Prioritizing a Financially Stable Life

You know that feeling of dread that hangs over you when you know you need to do something? I assume that’s exactly how most people feel when they know they’re in debt or are in danger of falling into debt.

This past week, I was honored to be included in a round-up put together in which various personal finance bloggers offered their best advice for those seeking a debt-free lifestyle. You can read exactly what I had to say here, but it really boiled down to setting your priorities and determining what you could cut out of your life to help you pay down your debt. Not only does prioritizing help you to set a plan to get out of debt but can also allow you to stay motivated to continue living a financially stable life even after you reach your debt free goal.

Let me explain. You’ve probably heard all kinds of rules about budgets, including various percentages that dictate how your income should be divvied up. These guidelines can be helpful to be sure but often times they lack the customization that will take a budget from just being good on paper to one that can actually be used in real life. For example, such a budget might lead you to believe that the best course of action for paying down debt is to simply shave off a little from each spending category. That might work for some but, for the majority of us, looking at spending that’s less important to us and making deeper cuts there in order to free up funds can be a far more effective plan.

For me, my biggest lesson in prioritizing happened when I left my full-time job and, after a couple months of unemployment, ended up making a living as an extra for television and movies. As you can probably imagine this lifestyle didn’t provide the most stable of income and, even when it was steady, it didn’t amount to very much. Despite this, I felt far more financially stable than I did when I was making my $42,000 a year salary! How? Because I suddenly realized that those DVDs and new tech toys that tempted me when me when I had a regular paycheck were far from a priority once times got leaner. Fast forward nearly 10 years and I keep those lessons with me as my wife and I carefully consider our purchases, determining not whether or not we can technically afford an item but whether we want to prioritize spending on something.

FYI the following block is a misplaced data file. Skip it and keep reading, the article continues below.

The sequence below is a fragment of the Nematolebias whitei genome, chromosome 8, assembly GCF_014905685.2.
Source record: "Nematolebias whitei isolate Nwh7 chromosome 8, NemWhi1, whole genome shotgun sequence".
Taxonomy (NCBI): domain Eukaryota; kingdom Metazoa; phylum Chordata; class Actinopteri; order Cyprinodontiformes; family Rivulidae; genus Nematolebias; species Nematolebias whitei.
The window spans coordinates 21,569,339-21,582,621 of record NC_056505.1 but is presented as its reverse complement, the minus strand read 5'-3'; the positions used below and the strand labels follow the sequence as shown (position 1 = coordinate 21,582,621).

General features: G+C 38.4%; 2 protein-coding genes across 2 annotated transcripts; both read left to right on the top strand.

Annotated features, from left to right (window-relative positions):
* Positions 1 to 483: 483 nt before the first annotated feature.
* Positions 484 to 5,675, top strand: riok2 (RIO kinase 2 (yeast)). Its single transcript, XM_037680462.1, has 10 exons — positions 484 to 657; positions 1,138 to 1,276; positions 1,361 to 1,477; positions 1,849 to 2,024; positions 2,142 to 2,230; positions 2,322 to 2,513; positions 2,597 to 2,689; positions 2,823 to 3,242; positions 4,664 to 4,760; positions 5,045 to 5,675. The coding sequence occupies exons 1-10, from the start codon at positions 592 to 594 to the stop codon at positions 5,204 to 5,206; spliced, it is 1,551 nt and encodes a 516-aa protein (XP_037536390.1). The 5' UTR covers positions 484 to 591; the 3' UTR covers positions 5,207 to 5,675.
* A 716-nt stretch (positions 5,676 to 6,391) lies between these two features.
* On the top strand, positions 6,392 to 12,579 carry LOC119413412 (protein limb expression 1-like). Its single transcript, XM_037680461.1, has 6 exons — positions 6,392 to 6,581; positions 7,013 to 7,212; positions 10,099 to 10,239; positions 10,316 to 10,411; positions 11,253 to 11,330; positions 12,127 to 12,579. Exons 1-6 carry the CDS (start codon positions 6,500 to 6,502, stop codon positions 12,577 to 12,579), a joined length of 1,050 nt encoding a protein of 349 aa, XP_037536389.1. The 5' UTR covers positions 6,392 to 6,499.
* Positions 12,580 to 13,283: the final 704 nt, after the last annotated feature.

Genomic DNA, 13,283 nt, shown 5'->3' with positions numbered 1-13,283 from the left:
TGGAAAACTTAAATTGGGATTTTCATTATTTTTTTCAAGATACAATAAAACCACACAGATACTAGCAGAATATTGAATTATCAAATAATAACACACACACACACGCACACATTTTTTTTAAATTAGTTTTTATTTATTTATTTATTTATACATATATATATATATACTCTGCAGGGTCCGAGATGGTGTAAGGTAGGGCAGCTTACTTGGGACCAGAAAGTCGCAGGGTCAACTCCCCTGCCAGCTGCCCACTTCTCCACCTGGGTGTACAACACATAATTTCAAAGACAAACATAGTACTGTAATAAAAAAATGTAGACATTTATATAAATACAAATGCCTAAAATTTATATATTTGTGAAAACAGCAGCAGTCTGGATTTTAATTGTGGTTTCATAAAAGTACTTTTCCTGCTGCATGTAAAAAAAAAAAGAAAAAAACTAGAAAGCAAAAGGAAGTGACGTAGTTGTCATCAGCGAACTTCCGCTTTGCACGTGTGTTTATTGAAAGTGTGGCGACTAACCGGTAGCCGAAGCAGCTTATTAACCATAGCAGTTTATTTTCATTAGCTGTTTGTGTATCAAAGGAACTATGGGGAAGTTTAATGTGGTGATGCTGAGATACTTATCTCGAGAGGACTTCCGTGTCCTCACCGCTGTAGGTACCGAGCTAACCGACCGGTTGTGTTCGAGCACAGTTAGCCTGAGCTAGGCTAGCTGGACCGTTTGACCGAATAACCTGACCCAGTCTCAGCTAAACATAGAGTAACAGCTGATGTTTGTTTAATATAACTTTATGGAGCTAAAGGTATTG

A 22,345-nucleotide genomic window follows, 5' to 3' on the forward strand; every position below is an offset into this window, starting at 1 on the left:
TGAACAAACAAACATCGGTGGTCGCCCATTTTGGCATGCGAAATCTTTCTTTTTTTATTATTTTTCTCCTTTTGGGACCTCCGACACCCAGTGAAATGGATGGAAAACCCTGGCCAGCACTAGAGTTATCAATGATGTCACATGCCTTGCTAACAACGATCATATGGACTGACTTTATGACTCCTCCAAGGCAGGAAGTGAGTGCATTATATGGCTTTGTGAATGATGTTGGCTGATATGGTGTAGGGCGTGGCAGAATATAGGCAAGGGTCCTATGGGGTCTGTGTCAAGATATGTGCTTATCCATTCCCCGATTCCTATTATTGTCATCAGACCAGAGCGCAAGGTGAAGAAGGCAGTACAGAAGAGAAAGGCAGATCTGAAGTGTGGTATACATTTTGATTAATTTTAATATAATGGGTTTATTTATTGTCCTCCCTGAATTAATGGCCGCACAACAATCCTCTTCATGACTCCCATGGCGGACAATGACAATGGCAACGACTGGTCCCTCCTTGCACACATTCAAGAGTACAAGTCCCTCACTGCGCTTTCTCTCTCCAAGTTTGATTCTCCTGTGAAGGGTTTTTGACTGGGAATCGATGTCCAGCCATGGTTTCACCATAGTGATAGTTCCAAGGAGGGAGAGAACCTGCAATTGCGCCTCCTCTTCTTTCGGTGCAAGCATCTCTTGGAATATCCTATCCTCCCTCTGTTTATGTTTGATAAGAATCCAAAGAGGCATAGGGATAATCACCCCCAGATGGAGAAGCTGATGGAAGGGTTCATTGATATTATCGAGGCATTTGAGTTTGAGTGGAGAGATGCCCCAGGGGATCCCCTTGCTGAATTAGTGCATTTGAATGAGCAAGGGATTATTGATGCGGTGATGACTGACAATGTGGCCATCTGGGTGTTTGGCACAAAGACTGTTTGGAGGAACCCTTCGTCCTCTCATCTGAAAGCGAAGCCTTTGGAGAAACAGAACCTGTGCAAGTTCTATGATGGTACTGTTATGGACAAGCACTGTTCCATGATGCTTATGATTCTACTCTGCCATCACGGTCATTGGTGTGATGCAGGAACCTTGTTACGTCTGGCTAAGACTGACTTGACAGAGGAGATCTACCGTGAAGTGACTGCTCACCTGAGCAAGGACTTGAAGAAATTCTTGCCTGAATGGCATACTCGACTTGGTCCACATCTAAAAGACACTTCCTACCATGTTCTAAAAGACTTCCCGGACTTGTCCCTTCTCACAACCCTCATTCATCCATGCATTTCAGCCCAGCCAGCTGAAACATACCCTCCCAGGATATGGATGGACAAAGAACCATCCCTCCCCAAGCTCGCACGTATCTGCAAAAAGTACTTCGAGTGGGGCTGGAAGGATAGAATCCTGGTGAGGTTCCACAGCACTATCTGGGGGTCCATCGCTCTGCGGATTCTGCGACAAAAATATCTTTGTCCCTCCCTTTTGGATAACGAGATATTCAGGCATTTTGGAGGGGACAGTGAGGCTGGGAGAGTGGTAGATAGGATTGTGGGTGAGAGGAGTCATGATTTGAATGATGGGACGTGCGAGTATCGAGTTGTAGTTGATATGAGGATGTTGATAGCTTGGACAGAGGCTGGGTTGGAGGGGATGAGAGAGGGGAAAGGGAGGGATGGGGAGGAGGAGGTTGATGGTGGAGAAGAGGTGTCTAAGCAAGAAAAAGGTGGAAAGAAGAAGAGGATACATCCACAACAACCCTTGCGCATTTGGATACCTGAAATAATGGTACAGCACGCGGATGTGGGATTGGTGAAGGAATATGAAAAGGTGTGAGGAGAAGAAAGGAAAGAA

Honestly, in my mind, prioritization is at the heart of all personal finance. Whether you’re looking to get out of debt, buy a home, travel more, or just live a more financially stable life, learning what’s important to you and what isn’t will help prevent you from burning out on the way to reaching your goals. Good luck!


Kyle Burbank

Kyle is a freelance writer and author whose first book, "The E-Ticket Life" is now available on Amazon. In addition to his weekly "Money at 30" column on Dyer News, he is also the editorial director and a writer for the Disney fan site and the founder of

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Great read, Kyle. When it comes to prioritizing finances and trying to figure out what to spend money on, sometimes it works better when we’re making less than when we make more. It’s something almost paradoxical…yet sobering to remember.

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